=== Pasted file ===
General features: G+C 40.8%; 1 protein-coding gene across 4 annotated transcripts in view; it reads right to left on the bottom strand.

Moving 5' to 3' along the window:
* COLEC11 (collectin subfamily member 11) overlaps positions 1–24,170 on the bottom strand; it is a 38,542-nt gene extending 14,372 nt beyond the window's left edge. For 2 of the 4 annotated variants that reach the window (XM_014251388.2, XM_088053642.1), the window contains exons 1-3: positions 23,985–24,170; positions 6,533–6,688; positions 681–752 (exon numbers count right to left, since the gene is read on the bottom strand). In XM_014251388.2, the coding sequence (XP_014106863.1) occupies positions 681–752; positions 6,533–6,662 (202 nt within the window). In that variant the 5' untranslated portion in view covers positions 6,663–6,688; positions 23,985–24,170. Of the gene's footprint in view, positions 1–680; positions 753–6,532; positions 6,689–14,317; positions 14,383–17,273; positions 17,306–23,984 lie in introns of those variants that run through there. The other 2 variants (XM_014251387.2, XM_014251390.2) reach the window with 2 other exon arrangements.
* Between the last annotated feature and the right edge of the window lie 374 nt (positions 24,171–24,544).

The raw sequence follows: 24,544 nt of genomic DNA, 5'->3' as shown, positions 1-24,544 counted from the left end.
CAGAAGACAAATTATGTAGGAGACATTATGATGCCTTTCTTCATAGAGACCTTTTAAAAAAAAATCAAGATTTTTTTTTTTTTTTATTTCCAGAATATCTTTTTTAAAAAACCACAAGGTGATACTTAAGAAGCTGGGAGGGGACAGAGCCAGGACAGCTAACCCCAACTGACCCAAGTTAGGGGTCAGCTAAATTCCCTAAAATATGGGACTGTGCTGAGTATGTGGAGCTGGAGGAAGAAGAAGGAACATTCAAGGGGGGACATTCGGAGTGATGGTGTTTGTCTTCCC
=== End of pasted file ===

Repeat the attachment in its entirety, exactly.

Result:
General features: G+C 40.8%; 1 protein-coding gene across 4 annotated transcripts in view; it reads right to left on the bottom strand.

Moving 5' to 3' along the window:
* COLEC11 (collectin subfamily member 11) overlaps positions 1–24,170 on the bottom strand; it is a 38,542-nt gene extending 14,372 nt beyond the window's left edge. For 2 of the 4 annotated variants that reach the window (XM_014251388.2, XM_088053642.1), the window contains exons 1-3: positions 23,985–24,170; positions 6,533–6,688; positions 681–752 (exon numbers count right to left, since the gene is read on the bottom strand). In XM_014251388.2, the coding sequence (XP_014106863.1) occupies positions 681–752; positions 6,533–6,662 (202 nt within the window). In that variant the 5' untranslated portion in view covers positions 6,663–6,688; positions 23,985–24,170. Of the gene's footprint in view, positions 1–680; positions 753–6,532; positions 6,689–14,317; positions 14,383–17,273; positions 17,306–23,984 lie in introns of those variants that run through there. The other 2 variants (XM_014251387.2, XM_014251390.2) reach the window with 2 other exon arrangements.
* Between the last annotated feature and the right edge of the window lie 374 nt (positions 24,171–24,544).

The raw sequence follows: 24,544 nt of genomic DNA, 5'->3' as shown, positions 1-24,544 counted from the left end.
CAGAAGACAAATTATGTAGGAGACATTATGATGCCTTTCTTCATAGAGACCTTTTAAAAAAAAATCAAGATTTTTTTTTTTTTTTATTTCCAGAATATCTTTTTTAAAAAACCACAAGGTGATACTTAAGAAGCTGGGAGGGGACAGAGCCAGGACAGCTAACCCCAACTGACCCAAGTTAGGGGTCAGCTAAATTCCCTAAAATATGGGACTGTGCTGAGTATGTGGAGCTGGAGGAAGAAGAAGGAACATTCAAGGGGGGACATTCGGAGTGATGGTGTTTGTCTTCCC